The Problem With CNN

Includes: CMCSA, NWS, TWX
by: Ken Doctor

CNN's ratings slide is beginning to look like the daily newspapers' long circulation slide. The hot cable media -- Fox, especially, and less so MSNBC as well as CNN's own HLN, with its screaming, tabloidy, violence-centered coverage -- all are beating it, and more handily with each ratings period. Maybe its problem is similar to the dailies.

Conventional news, the 24-hour rat-a-tat-tat of he said/she said, which CNN perfected with giantism, offering 10-person panels during the election season, each person starting into a laptop, to look so au courant. You know, five on this side and five on the other. Another kind of fair and balanced, without the benefit of the slogan's buzz.

The issue isn't a new one in journalism, but this particular moment of earthquake-like news business change may be shaking loose the foundations the misguided principles of "objectivity." Literally, in way too many cases, it has become the act of placing a microphone in front of one "side's" advocates, then the other, and calling it journalism. That's as opposed to finding out what the heck is happening in health care, education, budget issues. It's become an unhelpful echo chamber, with many, yet too few, exceptions.

Many analysts, over many years, have pinpointed the issue. I like Dan Gross' recent rant on On the Media. He nails it quickly and to the point, with such statements as: “If you are looking for deep political wisdom from Wolf Blitzer, that’s like fishing for manta rays in the Gowanus Canal.” He calls it the “the culture of stenography” and talks about its toll on the political culture and the democracy.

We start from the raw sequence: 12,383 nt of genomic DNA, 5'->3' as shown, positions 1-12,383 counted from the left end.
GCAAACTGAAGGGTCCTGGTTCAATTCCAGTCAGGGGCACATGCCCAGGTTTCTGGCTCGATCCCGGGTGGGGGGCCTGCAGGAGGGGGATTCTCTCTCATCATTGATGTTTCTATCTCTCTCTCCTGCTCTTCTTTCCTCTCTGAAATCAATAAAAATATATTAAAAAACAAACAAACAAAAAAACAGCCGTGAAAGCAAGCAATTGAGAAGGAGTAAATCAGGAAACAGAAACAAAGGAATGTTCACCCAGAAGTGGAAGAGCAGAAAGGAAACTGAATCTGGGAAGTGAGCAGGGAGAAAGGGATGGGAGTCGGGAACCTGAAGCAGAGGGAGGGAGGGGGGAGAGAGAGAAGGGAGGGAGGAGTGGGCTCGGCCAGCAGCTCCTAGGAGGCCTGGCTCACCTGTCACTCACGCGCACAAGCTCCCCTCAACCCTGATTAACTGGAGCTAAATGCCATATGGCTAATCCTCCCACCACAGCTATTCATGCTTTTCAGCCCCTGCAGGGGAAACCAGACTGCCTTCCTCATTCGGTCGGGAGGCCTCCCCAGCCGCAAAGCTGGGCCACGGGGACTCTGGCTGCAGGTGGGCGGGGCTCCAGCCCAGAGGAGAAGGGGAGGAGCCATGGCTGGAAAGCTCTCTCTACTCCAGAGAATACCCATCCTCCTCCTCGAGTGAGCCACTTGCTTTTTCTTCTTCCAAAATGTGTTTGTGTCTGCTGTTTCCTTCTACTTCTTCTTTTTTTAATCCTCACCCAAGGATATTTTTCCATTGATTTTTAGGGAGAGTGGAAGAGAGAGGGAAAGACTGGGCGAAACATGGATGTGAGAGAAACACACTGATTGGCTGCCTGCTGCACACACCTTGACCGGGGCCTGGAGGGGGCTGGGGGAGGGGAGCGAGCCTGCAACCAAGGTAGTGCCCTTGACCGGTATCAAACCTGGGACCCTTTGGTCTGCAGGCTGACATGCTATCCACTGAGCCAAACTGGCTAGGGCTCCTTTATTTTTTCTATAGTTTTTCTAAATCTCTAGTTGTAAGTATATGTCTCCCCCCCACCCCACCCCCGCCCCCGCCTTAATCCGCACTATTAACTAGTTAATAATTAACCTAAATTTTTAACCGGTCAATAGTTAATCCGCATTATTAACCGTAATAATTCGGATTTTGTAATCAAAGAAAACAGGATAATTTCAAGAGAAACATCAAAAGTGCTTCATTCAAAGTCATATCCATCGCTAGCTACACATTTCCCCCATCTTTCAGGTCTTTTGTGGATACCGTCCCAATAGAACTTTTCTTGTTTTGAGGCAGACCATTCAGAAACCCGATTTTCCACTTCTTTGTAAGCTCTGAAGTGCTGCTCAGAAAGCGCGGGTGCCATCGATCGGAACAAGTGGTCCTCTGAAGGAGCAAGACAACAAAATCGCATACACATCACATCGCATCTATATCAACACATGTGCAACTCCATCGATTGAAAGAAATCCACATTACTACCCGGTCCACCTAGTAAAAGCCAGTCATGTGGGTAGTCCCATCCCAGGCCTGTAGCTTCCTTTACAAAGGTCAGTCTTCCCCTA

It's not Wolf, who I hear is a nice guy but is more of a ping-pong match caller than a newsman, at least in his CNN guise. It's the faux modernism of the network, with instant polls that offer heat, but too little light. It's Campbell Brown's top-of-the-show "mash-ups" that adopt the lingo of the web, but offer a quick tour of other conventional wisdoms. It's the too-often, self-referential journalism of Anderson Cooper.

It's an odd, ungainly time in journalism. Lots of new sites being created with new eyes, by veterans and newbies, from Hawaii to Maine, and they show signs of reinventing journalism, not just its business models, but how in fact it's done.

Then, we have the silliness of Fox News -- Roger Ailes as the 21st Century P.T Barnum -- and MSNBC's sometimes smart, sometimes sophomoric efforts to forge a new NBC News+ identity. It's a wild time, but one in which convention, and the conventional ways of doing things, is unlikely to stand.

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